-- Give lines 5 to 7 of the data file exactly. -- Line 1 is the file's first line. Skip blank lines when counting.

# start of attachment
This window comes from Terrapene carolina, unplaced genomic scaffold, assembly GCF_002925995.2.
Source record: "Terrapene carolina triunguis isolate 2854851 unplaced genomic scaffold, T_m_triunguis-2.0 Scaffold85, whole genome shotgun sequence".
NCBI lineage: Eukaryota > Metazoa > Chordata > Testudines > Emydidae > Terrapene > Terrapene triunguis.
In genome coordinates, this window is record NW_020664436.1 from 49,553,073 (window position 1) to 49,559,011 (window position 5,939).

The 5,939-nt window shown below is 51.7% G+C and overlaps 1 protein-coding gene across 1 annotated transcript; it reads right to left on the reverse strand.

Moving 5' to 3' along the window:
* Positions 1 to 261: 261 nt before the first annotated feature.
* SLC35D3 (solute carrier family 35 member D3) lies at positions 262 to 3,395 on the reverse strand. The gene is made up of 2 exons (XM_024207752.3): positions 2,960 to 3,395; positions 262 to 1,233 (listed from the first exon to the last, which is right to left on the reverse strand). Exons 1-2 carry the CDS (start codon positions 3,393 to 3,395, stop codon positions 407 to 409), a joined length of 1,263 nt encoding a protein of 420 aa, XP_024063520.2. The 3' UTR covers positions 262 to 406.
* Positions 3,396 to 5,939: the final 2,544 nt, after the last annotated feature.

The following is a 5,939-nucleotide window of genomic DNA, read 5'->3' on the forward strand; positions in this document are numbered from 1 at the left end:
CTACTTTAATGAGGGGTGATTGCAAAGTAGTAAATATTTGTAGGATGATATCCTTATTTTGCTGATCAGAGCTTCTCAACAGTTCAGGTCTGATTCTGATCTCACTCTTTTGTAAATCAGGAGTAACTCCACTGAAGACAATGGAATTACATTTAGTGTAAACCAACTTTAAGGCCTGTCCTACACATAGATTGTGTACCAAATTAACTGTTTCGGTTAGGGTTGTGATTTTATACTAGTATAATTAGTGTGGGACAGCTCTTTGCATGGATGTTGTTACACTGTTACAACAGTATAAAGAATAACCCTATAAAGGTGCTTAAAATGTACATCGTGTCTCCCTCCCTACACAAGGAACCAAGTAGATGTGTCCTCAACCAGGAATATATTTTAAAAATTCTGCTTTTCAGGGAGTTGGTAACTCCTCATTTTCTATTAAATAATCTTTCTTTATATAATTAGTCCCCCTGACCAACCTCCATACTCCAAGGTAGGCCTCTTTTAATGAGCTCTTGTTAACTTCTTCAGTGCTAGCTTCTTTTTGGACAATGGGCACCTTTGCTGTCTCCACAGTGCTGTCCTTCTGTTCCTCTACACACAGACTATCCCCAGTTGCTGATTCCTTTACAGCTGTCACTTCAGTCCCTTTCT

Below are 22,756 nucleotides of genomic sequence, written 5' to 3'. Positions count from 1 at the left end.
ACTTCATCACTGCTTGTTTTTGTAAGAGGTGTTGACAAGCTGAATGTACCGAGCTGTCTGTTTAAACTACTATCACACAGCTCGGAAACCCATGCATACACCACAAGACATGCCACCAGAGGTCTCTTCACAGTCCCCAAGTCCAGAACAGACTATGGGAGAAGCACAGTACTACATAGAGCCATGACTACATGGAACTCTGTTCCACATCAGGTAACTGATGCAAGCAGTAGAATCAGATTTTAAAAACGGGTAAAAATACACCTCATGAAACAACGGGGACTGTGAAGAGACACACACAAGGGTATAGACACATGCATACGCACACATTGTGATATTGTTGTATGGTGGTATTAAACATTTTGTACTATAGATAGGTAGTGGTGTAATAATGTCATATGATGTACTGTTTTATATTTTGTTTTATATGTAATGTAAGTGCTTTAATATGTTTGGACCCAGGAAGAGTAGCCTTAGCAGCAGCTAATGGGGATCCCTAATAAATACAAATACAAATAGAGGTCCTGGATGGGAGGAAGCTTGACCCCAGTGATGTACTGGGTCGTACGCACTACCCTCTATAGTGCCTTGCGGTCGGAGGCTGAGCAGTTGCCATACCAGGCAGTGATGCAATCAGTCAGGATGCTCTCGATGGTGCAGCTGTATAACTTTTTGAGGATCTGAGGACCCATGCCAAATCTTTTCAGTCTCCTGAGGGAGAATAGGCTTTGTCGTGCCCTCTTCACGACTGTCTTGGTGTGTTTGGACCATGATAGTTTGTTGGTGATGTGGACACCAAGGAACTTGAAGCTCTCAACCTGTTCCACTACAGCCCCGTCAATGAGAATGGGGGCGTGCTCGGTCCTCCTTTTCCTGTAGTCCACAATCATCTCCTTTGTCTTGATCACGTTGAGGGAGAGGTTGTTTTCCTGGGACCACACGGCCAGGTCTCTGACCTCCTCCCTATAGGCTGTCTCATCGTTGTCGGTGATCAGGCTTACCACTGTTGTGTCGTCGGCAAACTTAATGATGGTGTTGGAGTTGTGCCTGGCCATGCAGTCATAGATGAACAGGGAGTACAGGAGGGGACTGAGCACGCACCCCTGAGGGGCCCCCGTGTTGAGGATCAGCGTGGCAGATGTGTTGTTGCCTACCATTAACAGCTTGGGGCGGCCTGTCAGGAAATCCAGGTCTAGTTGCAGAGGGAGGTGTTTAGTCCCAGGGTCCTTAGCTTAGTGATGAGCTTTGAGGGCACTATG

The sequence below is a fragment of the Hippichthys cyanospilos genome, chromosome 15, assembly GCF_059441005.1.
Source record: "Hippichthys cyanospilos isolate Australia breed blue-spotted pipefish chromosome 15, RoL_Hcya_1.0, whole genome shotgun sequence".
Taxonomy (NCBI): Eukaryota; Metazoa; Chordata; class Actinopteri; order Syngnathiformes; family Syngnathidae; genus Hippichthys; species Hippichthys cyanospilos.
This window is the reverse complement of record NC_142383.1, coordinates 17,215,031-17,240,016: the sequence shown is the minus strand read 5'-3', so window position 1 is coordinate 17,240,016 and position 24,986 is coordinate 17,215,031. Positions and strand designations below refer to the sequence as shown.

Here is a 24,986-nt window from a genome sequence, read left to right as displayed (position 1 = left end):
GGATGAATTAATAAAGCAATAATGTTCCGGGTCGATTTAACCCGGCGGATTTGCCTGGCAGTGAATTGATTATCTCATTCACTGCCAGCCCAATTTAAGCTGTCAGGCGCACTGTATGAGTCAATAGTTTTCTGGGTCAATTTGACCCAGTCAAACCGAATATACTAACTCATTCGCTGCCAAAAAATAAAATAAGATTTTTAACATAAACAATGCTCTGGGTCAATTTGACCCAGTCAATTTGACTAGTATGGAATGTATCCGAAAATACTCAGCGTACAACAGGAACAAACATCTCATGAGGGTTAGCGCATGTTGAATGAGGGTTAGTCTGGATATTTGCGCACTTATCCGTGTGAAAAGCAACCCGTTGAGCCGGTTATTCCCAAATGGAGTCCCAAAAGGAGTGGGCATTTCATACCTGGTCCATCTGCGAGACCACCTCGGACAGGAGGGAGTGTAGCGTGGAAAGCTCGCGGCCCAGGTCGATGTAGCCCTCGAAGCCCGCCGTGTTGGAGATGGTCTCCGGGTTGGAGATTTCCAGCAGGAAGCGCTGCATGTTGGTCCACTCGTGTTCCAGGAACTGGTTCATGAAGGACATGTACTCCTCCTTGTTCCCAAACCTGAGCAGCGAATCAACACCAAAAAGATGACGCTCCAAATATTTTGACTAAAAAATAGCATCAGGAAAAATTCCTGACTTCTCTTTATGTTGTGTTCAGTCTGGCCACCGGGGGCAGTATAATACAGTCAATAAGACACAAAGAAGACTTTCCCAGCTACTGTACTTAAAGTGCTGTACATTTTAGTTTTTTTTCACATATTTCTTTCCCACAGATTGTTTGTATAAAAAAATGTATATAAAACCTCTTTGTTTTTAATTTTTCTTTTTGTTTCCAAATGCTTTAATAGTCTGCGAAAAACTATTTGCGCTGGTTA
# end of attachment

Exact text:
The 5,939-nt window shown below is 51.7% G+C and overlaps 1 protein-coding gene across 1 annotated transcript; it reads right to left on the reverse strand.

Moving 5' to 3' along the window:
* Positions 1 to 261: 261 nt before the first annotated feature.